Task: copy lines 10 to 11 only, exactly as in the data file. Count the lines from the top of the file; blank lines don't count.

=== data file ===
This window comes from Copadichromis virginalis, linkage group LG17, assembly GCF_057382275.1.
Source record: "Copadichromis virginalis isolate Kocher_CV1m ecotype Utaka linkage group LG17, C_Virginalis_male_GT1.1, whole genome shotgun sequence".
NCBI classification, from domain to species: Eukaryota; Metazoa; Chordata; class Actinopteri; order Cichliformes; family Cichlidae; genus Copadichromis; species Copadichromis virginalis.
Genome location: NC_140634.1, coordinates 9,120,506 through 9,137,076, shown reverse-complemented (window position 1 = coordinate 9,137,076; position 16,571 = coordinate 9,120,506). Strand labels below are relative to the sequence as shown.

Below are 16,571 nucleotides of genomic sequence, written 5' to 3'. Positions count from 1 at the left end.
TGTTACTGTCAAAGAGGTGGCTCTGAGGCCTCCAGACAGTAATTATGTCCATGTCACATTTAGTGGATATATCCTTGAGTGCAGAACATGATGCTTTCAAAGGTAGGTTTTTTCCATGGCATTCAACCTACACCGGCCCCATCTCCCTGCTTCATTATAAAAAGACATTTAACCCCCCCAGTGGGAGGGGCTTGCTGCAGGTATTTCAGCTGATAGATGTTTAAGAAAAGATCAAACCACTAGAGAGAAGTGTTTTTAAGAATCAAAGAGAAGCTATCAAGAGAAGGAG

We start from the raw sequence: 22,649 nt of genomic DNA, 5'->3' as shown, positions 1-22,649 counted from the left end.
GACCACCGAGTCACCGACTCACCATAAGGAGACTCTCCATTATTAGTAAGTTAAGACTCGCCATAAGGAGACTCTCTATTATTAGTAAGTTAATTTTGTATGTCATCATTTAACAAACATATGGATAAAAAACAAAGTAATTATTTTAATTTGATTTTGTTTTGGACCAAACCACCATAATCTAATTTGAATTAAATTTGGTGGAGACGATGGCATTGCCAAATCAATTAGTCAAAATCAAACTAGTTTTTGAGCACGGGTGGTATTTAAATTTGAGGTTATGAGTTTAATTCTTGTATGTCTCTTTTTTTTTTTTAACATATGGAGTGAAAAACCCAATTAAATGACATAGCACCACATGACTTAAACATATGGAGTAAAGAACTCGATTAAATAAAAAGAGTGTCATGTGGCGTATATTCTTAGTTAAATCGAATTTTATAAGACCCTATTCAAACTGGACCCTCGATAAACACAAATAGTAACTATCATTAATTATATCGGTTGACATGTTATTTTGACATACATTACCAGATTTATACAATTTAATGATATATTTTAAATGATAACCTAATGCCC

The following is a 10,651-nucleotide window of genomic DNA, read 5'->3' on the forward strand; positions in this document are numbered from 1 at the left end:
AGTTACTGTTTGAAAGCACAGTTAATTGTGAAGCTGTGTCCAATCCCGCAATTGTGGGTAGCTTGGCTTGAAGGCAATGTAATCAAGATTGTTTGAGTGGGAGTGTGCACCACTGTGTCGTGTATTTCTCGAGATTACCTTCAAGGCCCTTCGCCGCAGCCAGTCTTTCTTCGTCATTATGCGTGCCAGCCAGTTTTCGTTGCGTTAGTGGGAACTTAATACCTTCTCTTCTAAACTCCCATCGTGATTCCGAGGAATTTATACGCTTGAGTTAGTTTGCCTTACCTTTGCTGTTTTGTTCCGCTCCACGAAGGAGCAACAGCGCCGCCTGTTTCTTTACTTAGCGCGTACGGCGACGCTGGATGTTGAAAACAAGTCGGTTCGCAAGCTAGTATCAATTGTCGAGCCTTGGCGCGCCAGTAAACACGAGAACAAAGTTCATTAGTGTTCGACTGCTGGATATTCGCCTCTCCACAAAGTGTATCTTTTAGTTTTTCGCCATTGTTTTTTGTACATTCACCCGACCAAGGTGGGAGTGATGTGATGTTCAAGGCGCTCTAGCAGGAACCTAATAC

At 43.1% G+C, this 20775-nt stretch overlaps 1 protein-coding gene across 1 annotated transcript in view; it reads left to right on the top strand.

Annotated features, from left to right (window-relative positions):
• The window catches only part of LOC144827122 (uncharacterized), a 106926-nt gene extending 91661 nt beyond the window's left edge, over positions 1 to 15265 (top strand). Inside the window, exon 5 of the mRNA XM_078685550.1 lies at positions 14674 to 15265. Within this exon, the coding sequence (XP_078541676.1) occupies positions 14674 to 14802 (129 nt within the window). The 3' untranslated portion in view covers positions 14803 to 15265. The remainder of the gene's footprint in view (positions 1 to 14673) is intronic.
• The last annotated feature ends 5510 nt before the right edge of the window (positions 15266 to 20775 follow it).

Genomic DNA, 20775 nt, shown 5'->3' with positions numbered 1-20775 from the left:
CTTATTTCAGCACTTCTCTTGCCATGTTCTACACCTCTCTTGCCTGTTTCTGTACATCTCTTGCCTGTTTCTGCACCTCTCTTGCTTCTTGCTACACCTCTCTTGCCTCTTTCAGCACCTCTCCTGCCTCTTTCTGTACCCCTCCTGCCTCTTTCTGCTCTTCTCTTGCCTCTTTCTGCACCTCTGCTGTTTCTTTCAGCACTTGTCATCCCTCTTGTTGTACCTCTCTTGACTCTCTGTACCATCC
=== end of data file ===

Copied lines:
AGTTACTGTTTGAAAGCACAGTTAATTGTGAAGCTGTGTCCAATCCCGCAATTGTGGGTAGCTTGGCTTGAAGGCAATGTAATCAAGATTGTTTGAGTGGGAGTGTGCACCACTGTGTCGTGTATTTCTCGAGATTACCTTCAAGGCCCTTCGCCGCAGCCAGTCTTTCTTCGTCATTATGCGTGCCAGCCAGTTTTCGTTGCGTTAGTGGGAACTTAATACCTTCTCTTCTAAACTCCCATCGTGATTCCGAGGAATTTATACGCTTGAGTTAGTTTGCCTTACCTTTGCTGTTTTGTTCCGCTCCACGAAGGAGCAACAGCGCCGCCTGTTTCTTTACTTAGCGCGTACGGCGACGCTGGATGTTGAAAACAAGTCGGTTCGCAAGCTAGTATCAATTGTCGAGCCTTGGCGCGCCAGTAAACACGAGAACAAAGTTCATTAGTGTTCGACTGCTGGATATTCGCCTCTCCACAAAGTGTATCTTTTAGTTTTTCGCCATTGTTTTTTGTACATTCACCCGACCAAGGTGGGAGTGATGTGATGTTCAAGGCGCTCTAGCAGGAACCTAATAC

At 43.1% G+C, this 20775-nt stretch overlaps 1 protein-coding gene across 1 annotated transcript in view; it reads left to right on the top strand.